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To enable CDC to scale up its activity of investing and lending to support the building of businesses in developing countries, to create jobs and make a lasting difference to people’s lives in some of the world's poorest places. CDC is DFID’s main vehicle for investing in private companies in Africa and South Asia. CDC encourages capital investments from other private investors by being a first mover, demonstrating to other investors that commercial returns are possible in these frontier markets, and by sharing risk and expertise. The additional equity from DFID will enable CDC to meet demand for capital in its target markets and allow CDC to sustain a higher volume of more developmental investments across priority regions and business sectors
UK contribution to the 18th Replenishment of the World Bank International Development Association (IDA 18)
The United Kingdom's Contribution to the European Development Fund (EDF) for Aid under the Cotonou Agreement. This project was approved before the referendum on the UK’s membership of the EU. Work is now under way to understand the implications of leaving the EU for the UK’s development work
To provide the Department for International Development's (DFID) contribution to the European Union's activities in support of economic development and poverty reduction in Asia and Latin American countries and South Africa. The European Union activities contribute towards Member States pledges to commit 0.7% of Gross National Income (GNI) on Official Development Assistance (ODA)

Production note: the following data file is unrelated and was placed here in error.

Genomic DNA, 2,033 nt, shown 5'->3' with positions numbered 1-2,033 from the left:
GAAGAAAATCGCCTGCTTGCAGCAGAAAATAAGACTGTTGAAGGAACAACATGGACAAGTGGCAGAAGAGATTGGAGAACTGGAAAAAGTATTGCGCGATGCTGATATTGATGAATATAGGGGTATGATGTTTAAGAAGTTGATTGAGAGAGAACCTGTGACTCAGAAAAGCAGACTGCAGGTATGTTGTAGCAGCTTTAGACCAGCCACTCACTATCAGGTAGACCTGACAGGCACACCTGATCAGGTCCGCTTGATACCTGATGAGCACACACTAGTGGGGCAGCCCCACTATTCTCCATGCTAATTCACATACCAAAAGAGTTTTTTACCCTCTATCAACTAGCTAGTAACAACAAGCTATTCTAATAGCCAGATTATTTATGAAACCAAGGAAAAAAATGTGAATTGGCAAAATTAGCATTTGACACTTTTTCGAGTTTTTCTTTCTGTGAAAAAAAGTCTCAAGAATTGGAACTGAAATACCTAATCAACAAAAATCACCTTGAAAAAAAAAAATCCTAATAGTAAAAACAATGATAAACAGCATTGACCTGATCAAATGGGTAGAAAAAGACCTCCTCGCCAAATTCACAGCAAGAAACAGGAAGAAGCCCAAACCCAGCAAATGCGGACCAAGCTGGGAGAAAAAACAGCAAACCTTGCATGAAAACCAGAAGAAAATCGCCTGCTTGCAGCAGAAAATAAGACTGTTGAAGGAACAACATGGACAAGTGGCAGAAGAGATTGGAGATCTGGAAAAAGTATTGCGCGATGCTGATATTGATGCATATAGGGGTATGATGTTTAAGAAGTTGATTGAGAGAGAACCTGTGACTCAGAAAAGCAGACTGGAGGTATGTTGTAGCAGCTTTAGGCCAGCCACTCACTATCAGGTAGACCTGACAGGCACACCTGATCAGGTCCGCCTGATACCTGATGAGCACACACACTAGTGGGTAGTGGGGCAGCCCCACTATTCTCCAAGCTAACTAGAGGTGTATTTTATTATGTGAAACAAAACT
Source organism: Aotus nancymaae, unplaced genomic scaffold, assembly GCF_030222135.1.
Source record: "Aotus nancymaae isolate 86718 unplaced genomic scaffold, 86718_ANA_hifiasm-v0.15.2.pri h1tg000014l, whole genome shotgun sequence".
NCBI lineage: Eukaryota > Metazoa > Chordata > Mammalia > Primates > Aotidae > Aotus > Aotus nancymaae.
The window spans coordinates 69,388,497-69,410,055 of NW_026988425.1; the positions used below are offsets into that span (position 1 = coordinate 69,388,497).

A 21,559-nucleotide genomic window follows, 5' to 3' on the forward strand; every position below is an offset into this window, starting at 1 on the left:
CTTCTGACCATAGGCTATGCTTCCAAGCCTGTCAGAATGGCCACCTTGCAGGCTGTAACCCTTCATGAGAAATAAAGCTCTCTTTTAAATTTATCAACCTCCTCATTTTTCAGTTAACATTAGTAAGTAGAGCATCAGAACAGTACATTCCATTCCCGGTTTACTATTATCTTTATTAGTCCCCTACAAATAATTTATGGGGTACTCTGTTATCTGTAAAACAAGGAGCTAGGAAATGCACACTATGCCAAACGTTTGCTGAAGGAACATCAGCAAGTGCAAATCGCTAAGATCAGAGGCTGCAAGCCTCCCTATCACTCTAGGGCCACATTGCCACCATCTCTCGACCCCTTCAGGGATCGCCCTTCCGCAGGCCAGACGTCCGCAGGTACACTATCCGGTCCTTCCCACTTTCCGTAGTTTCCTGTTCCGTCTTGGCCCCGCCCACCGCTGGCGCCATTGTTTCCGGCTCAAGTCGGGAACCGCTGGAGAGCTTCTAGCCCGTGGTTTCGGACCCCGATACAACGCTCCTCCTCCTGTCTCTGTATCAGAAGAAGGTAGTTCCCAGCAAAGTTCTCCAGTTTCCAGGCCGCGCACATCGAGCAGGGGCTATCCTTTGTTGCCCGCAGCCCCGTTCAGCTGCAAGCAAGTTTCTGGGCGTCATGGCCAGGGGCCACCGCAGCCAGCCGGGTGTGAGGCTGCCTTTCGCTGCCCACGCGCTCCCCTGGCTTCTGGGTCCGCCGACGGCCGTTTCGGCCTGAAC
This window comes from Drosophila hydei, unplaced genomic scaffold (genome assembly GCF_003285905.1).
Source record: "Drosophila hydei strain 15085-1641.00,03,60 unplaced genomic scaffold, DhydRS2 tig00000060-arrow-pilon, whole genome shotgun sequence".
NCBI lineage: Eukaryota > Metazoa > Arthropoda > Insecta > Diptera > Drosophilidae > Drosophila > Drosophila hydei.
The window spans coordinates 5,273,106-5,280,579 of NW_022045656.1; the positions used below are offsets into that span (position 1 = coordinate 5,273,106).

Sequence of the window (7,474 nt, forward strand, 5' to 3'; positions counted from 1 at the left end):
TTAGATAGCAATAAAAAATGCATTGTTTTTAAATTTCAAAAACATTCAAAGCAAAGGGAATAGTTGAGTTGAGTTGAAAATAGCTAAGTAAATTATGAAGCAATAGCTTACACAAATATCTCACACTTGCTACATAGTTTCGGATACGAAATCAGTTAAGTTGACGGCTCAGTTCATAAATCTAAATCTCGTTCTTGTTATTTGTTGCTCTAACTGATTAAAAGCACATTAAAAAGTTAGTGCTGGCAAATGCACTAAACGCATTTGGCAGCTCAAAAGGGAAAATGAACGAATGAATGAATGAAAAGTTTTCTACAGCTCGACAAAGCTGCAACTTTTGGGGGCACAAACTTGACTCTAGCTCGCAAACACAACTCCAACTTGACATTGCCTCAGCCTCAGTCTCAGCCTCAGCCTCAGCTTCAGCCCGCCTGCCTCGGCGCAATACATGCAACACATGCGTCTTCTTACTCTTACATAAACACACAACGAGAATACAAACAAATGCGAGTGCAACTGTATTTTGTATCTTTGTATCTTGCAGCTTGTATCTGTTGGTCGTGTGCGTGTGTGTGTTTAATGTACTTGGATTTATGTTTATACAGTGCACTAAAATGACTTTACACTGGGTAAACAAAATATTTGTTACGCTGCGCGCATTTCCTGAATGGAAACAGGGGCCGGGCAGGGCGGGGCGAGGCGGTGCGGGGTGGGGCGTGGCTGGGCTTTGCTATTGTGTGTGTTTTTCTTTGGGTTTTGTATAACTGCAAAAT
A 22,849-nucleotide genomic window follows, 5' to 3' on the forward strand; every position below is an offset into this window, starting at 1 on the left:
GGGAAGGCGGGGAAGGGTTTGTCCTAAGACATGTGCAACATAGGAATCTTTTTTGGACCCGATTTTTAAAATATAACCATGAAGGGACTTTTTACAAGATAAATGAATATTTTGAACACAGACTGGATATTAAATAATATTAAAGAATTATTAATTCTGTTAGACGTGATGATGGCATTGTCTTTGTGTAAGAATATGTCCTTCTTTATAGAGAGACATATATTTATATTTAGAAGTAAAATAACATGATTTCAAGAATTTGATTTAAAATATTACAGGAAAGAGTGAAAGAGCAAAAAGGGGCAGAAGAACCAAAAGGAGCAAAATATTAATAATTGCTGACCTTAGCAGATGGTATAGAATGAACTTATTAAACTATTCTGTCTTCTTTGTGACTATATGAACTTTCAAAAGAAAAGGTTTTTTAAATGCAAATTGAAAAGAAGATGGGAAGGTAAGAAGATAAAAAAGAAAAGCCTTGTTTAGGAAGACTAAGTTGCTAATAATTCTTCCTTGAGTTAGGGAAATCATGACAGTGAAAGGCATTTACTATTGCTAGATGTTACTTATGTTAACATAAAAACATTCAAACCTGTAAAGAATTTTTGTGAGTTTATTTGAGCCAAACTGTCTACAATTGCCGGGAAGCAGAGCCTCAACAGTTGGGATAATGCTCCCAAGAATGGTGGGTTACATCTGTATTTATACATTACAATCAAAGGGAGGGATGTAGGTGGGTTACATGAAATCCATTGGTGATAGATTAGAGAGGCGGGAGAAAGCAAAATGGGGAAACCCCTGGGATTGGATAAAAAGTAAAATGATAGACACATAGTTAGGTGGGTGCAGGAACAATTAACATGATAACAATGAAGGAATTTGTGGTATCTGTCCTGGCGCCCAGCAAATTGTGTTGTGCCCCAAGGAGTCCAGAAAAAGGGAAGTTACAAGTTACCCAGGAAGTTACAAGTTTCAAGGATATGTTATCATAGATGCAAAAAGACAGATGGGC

Reduce vaccine preventable diseases (VPDs) in poor countries in a sustainable way using innovative financing approach
UK contributions to compensate IDA the costs of foregone debt service payments under the Multilateral Debt Relief Initiative (MDRI)
To tackle the immediate impact of the three most deadly infectious diseases – HIV/AIDS, tuberculosis and malaria – and put the international community on the right track to end the three diseases as epidemics by 2030.
Gavi currently works in 73 countries to save children’s lives by increasing equitable use of vaccines in the world’s poorest countries (the number will reduce as countries graduate from Gavi support). Gavi immunises children against vaccine preventable diseases including measles, rubella, cervical cancer (via the human papilloma virus vaccine) and certain types of pneumonia and diarrhoea. Pneumonia and diarrhoea are two of the biggest causes of deaths among children in the developing world and cervical cancer is a leading cause of death for women in Africa. Gavi will also have an important role to play if effective vaccines are produced against malaria and ebola. During 2016-2020, Gavi will in particular target reaching those in hard to reach areas in its target countries. Gavi also works with manufacturers to reduce the cost of vaccines for countries. The UK investment through Gavi will immunise an additional 75 million children against diseases and save over 1.25 million lives.
To support development and poverty reduction through environmental protection, and help developing countries respond to climate change
To scale up access to treatment for HIV/Aids, Malaria and Tuberculosis for poor people by funding programmes that (often through bulk international procurement) lower the price of quality drugs and diagnostics and accelerating the pace at which they are made available.